The federal government has issued new guidance to federal departments and agencies to move as many of its 160,000 employees to working from home as possible, as the Covid-19 pandemic continues to spread.
Despite the exhortations to other employers to get their employees to work from home, until Sunday there was no clear policy about who in the federal public service should work from home, causing consternation from the union that covers public servants.
“The prime minister and the APSC must follow their own advice and allow the public sector to work from home, wherever possible. It is just baffling that there is one rule for private business and another for the public sector,” the CPSU national secretary, Melissa Donnelly, said earlier on Sunday.
On Sunday evening the commonwealth public service commissioner, Peter Woolcott, released new advice making it clear that federal public servants should work from home where possible.
Woolcott said the updated guidance made it clear that, wherever practicable, public servants should work from home, subject to the decisions of agency heads.
He said it was up to departmental and agency heads, but working from home was “the priority”.
Woolcott also stressed that every public servant who can work, should work.
“The government considers the APS to be an essential service which needs to keep working in order to keep Australians safe, and ensure that services are delivered for the Australian people,” he said.
“Agency heads have always had the flexibility for employees to work at home subject to operational requirements. But current circumstances mean as soon as practicable agency heads should facilitate their staff working from home where possible,” he said.
“These are extraordinary times. A time where the Australian Public Service is essential to keep Australians safe, and to deliver services for the Australian people. Our focus is on both employees’ health and wellbeing, and importantly the continued delivery of critical public services.”
He said APS staff would be deployed to where needs were greatest and that agency heads would be asked to facilitate movement of staff between agencies urgently to perform critical functions.
The CPSU said the Australian Taxation office had been on the verge of moving the majority of its staff to remote working last week, but had put the plan on hold after “mixed messages” from the prime minister, including that “anyone with a job is an essential service”.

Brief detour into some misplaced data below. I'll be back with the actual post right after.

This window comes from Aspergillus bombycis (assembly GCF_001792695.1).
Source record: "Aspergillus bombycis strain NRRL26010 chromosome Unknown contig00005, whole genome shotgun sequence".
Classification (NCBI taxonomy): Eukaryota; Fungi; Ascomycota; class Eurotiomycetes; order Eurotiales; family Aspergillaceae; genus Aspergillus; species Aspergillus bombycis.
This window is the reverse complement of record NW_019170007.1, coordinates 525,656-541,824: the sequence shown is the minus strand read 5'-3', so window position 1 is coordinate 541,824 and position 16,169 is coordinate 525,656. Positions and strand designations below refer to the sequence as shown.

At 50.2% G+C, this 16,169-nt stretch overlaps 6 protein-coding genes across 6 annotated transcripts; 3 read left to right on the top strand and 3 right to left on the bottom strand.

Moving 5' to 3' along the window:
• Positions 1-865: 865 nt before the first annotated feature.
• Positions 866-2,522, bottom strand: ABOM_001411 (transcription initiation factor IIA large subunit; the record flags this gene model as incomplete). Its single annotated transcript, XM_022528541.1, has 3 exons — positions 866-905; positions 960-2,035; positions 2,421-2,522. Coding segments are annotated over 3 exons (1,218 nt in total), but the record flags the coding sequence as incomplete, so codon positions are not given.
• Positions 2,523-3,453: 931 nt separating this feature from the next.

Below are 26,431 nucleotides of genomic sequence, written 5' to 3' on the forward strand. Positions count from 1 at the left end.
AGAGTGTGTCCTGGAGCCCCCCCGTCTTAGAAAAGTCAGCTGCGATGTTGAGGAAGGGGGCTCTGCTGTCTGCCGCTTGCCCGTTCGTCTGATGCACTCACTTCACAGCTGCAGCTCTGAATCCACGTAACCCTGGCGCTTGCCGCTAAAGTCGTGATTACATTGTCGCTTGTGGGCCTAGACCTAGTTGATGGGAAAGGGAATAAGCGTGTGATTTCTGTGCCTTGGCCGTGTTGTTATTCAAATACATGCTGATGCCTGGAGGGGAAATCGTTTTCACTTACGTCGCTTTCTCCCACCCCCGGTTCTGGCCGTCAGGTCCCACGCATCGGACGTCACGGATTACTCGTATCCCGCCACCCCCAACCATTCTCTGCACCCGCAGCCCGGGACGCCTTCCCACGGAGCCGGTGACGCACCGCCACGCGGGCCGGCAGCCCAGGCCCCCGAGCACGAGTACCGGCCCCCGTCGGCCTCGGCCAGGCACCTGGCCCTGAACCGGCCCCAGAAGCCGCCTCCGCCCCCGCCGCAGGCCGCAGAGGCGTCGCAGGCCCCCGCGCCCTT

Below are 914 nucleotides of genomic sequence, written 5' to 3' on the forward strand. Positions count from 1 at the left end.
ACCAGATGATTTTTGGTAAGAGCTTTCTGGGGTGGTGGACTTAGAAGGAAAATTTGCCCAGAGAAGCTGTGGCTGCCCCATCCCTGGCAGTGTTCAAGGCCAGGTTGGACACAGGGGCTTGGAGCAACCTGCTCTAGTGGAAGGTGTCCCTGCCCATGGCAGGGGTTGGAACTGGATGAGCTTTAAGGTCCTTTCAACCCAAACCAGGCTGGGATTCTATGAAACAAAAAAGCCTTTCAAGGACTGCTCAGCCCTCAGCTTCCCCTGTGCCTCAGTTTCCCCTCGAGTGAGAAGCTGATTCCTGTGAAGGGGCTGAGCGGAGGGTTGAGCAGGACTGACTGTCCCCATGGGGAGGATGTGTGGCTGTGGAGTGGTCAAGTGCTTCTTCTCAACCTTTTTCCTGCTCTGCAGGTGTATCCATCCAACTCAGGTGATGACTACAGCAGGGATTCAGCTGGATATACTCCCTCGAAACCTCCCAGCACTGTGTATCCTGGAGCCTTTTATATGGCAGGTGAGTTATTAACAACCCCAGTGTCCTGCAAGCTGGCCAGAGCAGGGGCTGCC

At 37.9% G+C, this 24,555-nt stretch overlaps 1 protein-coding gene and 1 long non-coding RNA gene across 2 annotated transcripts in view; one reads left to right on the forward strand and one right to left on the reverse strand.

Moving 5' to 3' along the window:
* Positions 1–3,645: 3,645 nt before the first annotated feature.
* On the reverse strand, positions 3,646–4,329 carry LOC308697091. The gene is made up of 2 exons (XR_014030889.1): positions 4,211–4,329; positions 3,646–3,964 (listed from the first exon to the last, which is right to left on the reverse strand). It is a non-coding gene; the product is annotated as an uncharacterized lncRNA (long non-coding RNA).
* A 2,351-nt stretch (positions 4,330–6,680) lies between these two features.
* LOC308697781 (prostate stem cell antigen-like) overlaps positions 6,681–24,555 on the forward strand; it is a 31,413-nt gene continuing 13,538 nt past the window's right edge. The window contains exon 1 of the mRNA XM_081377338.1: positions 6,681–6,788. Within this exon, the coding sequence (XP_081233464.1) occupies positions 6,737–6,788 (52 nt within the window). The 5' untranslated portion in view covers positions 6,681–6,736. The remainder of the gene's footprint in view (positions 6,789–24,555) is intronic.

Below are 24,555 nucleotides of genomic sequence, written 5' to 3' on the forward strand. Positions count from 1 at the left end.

Defence and the ATO are understood to have run large-scale trials of remote working but have been waiting for an APSC-wide directive before implementing them.
Tensions had been simmering between the union and the government after departmental heads appeared reluctant to allow working from home without a government policy.
One message from the Department of Social Security to all staff last week said: “There has been no direction from Government for the APS, as an essential service, to move to a broader working from home stance.”
However, DSS said short-term home-based working arrangements were in place for people who may be more vulnerable and to assist meeting social distancing requirements.
Some departments such as Treasury and Finance already have high levels of people working from home, but other policy departments were still requiring attendance at the office.
The ACT chief minister, Andrew Barr, had also expressed concern about the slow move to remote working. The ACT had 77 Covid-19 cases as of Sunday.
Asked about the federal public service on ABC’s Insiders program on Sunday, the finance minister, Mathias Cormann, said: “ If they can work from home, they should work from home.
“But there is a lot of work that needs to be done right now by the federal public service to support the government’s efforts in relation to protecting people’s health.”
He declined to elaborate on which public servants would be permitted to work from home.
“This is going to be done through an orderly fashion based on the appropriate advice. I’m not going to provide a directive through Insiders, as much as you would want me to do so,” he said.
The new directive reveals the APSC has established an APS Workforce Management Taskforce to manage the mobility of the workforce across agencies.
Woolcott said the taskforce was in the early stages of identifying the critical gaps in capacity across the public service. In the short term, the key priority is to increase capacity in areas that are critical to the delivery of government services.
The redeployment comes on top of recruitment of an extra 5,000 workers at Centrelink, which the CPSU believes will be filled by 4,500 private sector workers, including labour hire, and just 500 casuals recruited to the public service.